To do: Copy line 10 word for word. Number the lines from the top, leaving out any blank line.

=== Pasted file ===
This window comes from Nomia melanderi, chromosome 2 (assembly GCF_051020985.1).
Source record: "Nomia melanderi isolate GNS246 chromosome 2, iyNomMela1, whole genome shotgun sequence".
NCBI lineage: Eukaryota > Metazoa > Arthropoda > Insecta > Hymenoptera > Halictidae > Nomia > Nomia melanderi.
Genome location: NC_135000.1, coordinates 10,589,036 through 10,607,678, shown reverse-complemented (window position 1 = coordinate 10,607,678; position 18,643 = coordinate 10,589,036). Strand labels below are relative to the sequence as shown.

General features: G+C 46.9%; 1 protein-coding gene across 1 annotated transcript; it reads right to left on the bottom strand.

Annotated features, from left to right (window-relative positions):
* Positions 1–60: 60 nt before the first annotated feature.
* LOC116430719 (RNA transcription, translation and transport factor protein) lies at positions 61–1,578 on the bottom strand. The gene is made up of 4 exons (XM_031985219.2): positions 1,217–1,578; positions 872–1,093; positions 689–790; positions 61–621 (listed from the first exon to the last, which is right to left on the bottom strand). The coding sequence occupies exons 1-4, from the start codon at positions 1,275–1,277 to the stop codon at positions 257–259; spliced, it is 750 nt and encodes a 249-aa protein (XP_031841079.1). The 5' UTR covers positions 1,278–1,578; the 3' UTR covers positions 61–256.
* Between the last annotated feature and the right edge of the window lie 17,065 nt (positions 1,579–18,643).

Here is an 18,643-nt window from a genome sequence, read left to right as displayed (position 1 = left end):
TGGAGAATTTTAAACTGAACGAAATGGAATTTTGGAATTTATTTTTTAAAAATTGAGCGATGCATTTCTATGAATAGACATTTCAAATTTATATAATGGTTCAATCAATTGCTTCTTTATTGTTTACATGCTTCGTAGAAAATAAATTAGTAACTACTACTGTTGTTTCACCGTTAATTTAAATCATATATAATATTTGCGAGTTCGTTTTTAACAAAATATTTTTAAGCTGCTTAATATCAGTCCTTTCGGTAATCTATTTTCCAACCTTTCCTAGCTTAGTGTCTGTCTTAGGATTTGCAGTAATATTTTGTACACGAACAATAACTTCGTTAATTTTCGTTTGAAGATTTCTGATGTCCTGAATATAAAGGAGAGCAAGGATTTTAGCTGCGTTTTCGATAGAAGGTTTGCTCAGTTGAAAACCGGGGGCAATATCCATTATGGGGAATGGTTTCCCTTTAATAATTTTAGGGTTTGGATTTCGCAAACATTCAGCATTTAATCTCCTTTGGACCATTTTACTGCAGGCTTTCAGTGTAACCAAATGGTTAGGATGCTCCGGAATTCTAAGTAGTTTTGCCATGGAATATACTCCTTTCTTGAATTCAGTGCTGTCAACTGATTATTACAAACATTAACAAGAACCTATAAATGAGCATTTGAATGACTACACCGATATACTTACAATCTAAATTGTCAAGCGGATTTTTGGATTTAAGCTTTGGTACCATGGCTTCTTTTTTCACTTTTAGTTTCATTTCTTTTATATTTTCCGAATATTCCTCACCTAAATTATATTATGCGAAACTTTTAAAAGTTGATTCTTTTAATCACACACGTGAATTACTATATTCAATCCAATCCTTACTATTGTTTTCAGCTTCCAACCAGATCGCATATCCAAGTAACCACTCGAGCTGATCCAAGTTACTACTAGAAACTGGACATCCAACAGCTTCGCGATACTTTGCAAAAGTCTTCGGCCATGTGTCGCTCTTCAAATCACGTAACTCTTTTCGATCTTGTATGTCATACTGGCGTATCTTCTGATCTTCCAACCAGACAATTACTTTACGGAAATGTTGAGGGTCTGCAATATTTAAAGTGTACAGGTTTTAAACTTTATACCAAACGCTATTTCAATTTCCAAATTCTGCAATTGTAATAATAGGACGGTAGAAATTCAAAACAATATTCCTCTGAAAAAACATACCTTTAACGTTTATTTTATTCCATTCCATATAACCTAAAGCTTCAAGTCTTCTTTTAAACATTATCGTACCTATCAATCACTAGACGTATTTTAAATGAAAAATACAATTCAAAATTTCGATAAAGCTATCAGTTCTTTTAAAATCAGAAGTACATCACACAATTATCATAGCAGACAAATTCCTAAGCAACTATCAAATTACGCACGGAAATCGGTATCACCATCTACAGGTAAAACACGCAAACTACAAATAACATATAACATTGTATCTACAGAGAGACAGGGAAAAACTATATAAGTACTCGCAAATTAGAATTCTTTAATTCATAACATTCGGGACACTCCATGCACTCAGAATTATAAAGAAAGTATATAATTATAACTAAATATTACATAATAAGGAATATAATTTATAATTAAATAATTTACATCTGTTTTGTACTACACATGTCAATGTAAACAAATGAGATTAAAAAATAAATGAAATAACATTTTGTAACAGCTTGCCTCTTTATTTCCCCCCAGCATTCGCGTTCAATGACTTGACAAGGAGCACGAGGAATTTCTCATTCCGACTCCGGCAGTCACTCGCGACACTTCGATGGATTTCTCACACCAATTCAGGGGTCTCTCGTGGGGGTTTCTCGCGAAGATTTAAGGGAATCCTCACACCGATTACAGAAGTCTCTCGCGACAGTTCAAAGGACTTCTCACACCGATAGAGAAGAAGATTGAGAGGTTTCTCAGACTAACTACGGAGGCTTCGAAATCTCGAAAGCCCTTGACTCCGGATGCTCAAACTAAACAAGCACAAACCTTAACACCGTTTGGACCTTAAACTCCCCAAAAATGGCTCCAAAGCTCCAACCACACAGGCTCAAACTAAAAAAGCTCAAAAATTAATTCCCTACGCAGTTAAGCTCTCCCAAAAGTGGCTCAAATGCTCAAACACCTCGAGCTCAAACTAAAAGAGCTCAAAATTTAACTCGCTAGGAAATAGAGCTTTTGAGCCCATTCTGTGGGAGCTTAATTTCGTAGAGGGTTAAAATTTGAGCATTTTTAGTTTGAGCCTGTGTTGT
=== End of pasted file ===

Here is an 18,643-nt window from a genome sequence, read left to right as displayed (position 1 = left end):